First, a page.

'Spanning Africa and several supranational courts, Brett and Gissel’s erudite and engaging book digs into the complexity of sovereignty to show how backlash against international justice is rooted in broader legitimation strategies African states engage.'
Kerstin Bree Carlson, University of Southern Denmark
'The authors move beyond the common obsession with the International Criminal Court to explore African states' complex entanglements with a wide range of international and regional courts. They do so with theoretical sophistication and superb empirical depth, drawing on cases across the continent. In the process, they unearth structural features of African states' relations with supranational courts that explain - rather than simply describe - African antagonisms towards the ICC and regional bodies. This book is a must-read for anyone interested in the historical and political undercurrents that determine these modern phenomena.'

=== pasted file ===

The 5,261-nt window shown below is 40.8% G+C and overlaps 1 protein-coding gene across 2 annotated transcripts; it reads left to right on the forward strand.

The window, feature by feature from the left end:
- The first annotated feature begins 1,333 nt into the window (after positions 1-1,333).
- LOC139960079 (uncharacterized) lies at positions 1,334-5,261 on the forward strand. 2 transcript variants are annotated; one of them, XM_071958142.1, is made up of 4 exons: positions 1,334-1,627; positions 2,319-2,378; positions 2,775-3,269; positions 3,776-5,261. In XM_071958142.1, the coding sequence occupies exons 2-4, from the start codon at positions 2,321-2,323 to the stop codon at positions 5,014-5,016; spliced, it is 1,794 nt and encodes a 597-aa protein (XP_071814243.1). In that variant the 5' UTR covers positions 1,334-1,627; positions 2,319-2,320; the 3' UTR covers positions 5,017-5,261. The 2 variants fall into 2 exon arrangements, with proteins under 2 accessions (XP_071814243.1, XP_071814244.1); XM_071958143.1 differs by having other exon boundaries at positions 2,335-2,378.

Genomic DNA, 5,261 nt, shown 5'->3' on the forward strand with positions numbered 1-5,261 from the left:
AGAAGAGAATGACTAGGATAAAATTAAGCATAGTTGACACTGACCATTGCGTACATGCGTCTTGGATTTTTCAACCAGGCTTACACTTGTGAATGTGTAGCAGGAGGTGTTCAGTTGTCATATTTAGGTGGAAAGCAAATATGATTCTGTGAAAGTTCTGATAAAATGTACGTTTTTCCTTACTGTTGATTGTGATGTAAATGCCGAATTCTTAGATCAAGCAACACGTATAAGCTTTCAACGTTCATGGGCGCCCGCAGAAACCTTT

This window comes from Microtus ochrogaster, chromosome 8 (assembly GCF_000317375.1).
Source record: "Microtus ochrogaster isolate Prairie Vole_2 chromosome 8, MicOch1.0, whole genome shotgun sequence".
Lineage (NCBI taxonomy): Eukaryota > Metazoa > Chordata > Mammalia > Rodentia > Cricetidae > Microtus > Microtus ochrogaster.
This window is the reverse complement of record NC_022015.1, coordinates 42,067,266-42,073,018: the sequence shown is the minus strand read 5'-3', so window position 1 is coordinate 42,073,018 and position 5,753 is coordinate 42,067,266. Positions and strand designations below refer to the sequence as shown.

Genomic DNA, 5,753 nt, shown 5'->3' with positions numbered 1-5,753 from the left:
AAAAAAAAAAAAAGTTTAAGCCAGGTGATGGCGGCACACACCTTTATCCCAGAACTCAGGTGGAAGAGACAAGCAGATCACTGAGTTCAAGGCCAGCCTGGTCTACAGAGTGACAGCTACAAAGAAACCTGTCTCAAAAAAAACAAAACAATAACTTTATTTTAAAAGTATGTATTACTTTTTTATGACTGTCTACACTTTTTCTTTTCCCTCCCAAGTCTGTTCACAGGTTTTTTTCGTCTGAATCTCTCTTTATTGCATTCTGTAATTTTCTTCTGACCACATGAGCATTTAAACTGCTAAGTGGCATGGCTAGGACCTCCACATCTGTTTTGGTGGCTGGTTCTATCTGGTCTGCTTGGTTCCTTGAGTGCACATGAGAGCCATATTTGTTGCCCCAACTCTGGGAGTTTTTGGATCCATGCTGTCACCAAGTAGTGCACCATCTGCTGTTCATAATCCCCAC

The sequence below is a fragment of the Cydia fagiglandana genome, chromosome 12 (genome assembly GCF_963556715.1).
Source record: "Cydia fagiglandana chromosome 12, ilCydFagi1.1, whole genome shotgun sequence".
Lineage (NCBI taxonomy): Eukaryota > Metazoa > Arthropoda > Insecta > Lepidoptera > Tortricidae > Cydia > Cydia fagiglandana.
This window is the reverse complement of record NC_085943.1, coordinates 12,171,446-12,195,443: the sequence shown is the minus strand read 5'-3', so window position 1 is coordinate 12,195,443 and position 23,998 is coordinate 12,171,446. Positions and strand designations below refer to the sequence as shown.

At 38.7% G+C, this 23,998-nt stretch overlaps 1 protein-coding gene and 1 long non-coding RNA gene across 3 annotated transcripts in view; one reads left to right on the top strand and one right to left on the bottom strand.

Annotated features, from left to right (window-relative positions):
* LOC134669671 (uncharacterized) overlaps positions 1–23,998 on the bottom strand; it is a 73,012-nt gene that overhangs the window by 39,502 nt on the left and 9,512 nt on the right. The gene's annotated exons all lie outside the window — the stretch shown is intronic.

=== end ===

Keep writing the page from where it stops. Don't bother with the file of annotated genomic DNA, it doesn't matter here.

Phil Clark, School of Oriental and African Studies
'The relationship between African states and international courts has long called for careful, compassionate, and comprehensive reflection. This book offers just that and is bound to be essential reading for those interested in "backlash" and global equality.'
Mark Kersten, University of Toronto